Last week, a blog post published on The Mary Sue, listing 10 feminist manga titles that are available in the US, caused a bit of a furor among the manga blogger community. The main offense was including Rose of Versailles as a title that had been translated and was widely available in English, which a quick internet search would have proven false. While I agree that the majority of the titles included in this “feminist-friendly” manga listicle present strong and interesting female characters, I was put off that the author included titles that have been long out of print. Emma, Joan, and Angelic Layer are still available, but their respective publishers have long closed down so it’s now become somewhat of a treasure hunt if you want to find a complete set of the series. I believe that if you’re going to make a list of manga to suggest to an audience that may not be familiar with them, you’ll suggest titles that are current and readily available in a bookstore.
I had written suggestions of titles that I think do pass as “feminist-friendly,” but after having read the first volume of The Story of Saiunkoku a few days ago, I’ll gladly add this to the mix as well.
Saiunkoku, as the preamble in volume one explains, means the “country of colored clouds.” The emperor who founded the kingdom was helped by eight sages, each represented by a noble color, which in turn, became the name of the various noble houses of the nation.
Shurei Hong (Hong being the Crimson House) is an impoverished noblewoman. Her father is the head of the imperial archives, a high-ranking position that essentially has no political pull and even less income. Their ancestral home is falling apart, needing constant repair and maintenance. To supplement their meager finances, she takes various odd jobs such as teaching little children in the temple.
When she is offered a lucrative job from Lord Advisor Sho, one of the leading governing ministers, she doesn’t hesitate, despite not really being aware of what the job entails. She is told that she is being offered to be the Emperor’s noble consort and should she take the job, she will be tutoring him in the governance of the country too.
The Unwilling Emperor
Shurei enters the Inner Court aware of a few tricky spots in her situation. It’s common knowledge among the palace staff that the emperor is nothing but a big slacker who shirks his responsibilities and frequently disappears during the day when he should be doing emperor-work. Also, he seems to prefer men and sleeps with a different guard each night.
With effortless charm and candor, Shurei manages to get the emperor’s attention. Of course, a few steamed buns doesn’t hurt. In a classic romantic-comedy setup, Shurei and Ryuki, the emperor, meet in the garden, each unaware of the other’s name and purpose. Ryuki, not wanting to reveal that he is the emperor, gives the name of one of his courtiers. He is fascinated by Shurei and makes plans to meet her again as she states that she visits the imperial archives everyday.
Life in the Inner Court
The Story of Saiunkoku is a study in contrast to Ooku in this setting of sexual politics and palace intrigue. Saiunkoku is a light, playful line to Ooku‘s coarse brushstroke.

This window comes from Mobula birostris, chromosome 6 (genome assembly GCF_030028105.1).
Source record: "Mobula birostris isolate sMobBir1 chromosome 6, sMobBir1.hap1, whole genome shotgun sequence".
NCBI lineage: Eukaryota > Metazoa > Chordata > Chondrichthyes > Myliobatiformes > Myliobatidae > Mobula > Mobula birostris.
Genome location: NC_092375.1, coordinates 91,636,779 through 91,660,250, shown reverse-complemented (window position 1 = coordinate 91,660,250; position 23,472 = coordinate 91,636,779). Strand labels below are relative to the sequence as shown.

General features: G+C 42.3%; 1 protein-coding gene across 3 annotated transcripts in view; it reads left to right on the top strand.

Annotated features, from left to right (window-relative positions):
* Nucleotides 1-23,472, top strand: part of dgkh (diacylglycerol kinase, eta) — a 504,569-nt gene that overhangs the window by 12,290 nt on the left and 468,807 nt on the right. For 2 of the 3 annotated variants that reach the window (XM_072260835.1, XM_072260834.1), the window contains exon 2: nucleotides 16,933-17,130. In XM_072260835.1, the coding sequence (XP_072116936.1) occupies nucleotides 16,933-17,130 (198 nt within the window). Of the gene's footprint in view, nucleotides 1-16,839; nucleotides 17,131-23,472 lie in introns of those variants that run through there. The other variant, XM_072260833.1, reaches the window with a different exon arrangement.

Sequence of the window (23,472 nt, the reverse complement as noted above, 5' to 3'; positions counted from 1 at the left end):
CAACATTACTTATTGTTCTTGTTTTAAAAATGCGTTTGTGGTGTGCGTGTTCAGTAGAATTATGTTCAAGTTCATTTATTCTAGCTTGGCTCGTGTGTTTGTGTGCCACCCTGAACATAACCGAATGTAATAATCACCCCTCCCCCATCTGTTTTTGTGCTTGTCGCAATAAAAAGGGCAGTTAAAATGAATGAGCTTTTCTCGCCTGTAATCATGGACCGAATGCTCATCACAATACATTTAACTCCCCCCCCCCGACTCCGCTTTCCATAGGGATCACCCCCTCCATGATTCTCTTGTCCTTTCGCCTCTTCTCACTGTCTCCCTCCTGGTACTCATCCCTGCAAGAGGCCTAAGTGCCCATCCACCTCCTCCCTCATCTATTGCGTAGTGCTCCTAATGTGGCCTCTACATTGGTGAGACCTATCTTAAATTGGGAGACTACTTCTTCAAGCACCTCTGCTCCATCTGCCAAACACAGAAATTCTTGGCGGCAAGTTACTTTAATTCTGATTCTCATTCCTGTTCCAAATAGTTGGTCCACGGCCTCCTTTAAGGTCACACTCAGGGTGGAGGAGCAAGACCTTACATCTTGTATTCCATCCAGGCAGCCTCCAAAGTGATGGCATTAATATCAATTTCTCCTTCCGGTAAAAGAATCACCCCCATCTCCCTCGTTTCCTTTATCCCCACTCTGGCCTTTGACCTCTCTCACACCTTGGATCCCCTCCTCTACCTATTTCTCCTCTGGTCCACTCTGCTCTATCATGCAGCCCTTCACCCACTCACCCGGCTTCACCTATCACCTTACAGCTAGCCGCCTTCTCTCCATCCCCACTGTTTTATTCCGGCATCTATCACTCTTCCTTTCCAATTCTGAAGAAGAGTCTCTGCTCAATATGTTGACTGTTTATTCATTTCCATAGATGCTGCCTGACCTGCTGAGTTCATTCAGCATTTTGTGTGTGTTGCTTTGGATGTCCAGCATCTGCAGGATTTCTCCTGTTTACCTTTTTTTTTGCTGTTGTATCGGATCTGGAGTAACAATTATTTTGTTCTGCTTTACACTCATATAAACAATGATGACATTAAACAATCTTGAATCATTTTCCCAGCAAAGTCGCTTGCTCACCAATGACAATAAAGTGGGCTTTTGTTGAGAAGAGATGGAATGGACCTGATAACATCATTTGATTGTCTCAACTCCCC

In this first volume, Shurei is the only concubine, and if Ryuki’s wishes are followed, she would be the only one. It doesn’t take long for each of them to develop an affection for the other. Shurei is impressed by the emperor’s inherent intelligence; she realizes that his lazy and dumb emperor act, was just that: an act. Ryuki, in turn, is taken with Shurei’s common sense and empathy. He yearns for her approval, even to the point that he consistently insists that she call him by his first name, instead of the title of emperor.
Of course, what story would be complete without a conflict? In this case, a palace conspiracy would do just fine.
A Feminist in the Palace
The advantage of picking a title that falls under the dais of historical fantasy is that even though the character’s circumstances may not be the most favorable feminist setting, I believe that the author would structure the story in such a way that the female main character would prove her mettle at the end. So, while The Story of Saiunkoku may not start off too positively for Shurei — who after all, was given 500 gold ryu to become the emperor’s concubine — it appears that the narrative is being set up in a way that allows her to show her full value and potential as a female person.
From the get-go, Shurei is presented as capable and responsible. She’s capable in various spheres — she’s learned enough to pass the civil exam and can hold her own in conversations with courtiers and ministers, yet she’s also comfortable in typically female pastimes such as music and embroidery. She’s practical and loyal, two qualities that have garnered the attention not just of the emperor, but also of Seiran, her childhood friend and their family’s last retainer.
Despite being surrounded by a group of bishounen, Shurei’s the rare female character to outshine all of them. Ordinarily, I’d be picking out the most handsome of the male characters and only read for their storyline or be merely focused on the shoujo romantic entanglements. But not so here. I really find Shurei the most interesting and compelling character; I find myself cheering for her and looking forward to what she does in the next volumes.